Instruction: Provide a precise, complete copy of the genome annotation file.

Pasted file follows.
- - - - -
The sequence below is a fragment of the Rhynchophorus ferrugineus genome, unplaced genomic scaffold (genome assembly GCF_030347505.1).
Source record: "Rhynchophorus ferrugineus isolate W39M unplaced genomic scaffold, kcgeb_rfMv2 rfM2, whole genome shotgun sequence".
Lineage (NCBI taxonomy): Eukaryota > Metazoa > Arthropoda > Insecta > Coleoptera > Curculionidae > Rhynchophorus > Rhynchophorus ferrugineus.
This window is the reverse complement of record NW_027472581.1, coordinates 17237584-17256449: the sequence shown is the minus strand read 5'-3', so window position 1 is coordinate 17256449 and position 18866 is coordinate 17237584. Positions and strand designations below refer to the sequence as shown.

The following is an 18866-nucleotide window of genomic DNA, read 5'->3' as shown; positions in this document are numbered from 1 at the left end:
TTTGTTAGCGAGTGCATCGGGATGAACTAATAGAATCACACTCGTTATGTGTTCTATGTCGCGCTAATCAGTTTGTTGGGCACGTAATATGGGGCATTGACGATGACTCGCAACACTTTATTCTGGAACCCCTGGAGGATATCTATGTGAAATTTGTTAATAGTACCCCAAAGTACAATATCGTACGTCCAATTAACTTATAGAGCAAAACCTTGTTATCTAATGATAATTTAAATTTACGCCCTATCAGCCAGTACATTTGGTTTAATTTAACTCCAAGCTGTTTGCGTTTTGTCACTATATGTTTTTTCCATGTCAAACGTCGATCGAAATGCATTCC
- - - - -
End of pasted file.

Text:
The sequence below is a fragment of the Rhynchophorus ferrugineus genome, unplaced genomic scaffold (genome assembly GCF_030347505.1).
Source record: "Rhynchophorus ferrugineus isolate W39M unplaced genomic scaffold, kcgeb_rfMv2 rfM2, whole genome shotgun sequence".
Lineage (NCBI taxonomy): Eukaryota > Metazoa > Arthropoda > Insecta > Coleoptera > Curculionidae > Rhynchophorus > Rhynchophorus ferrugineus.
This window is the reverse complement of record NW_027472581.1, coordinates 17237584-17256449: the sequence shown is the minus strand read 5'-3', so window position 1 is coordinate 17256449 and position 18866 is coordinate 17237584. Positions and strand designations below refer to the sequence as shown.

The following is an 18866-nucleotide window of genomic DNA, read 5'->3' as shown; positions in this document are numbered from 1 at the left end:
TTTGTTAGCGAGTGCATCGGGATGAACTAATAGAATCACACTCGTTATGTGTTCTATGTCGCGCTAATCAGTTTGTTGGGCACGTAATATGGGGCATTGACGATGACTCGCAACACTTTATTCTGGAACCCCTGGAGGATATCTATGTGAAATTTGTTAATAGTACCCCAAAGTACAATATCGTACGTCCAATTAACTTATAGAGCAAAACCTTGTTATCTAATGATAATTTAAATTTACGCCCTATCAGCCAGTACATTTGGTTTAATTTAACTCCAAGCTGTTTGCGTTTTGTCACTATATGTTTTTTCCATGTCAAACGTCGATCGAAATGCATTCC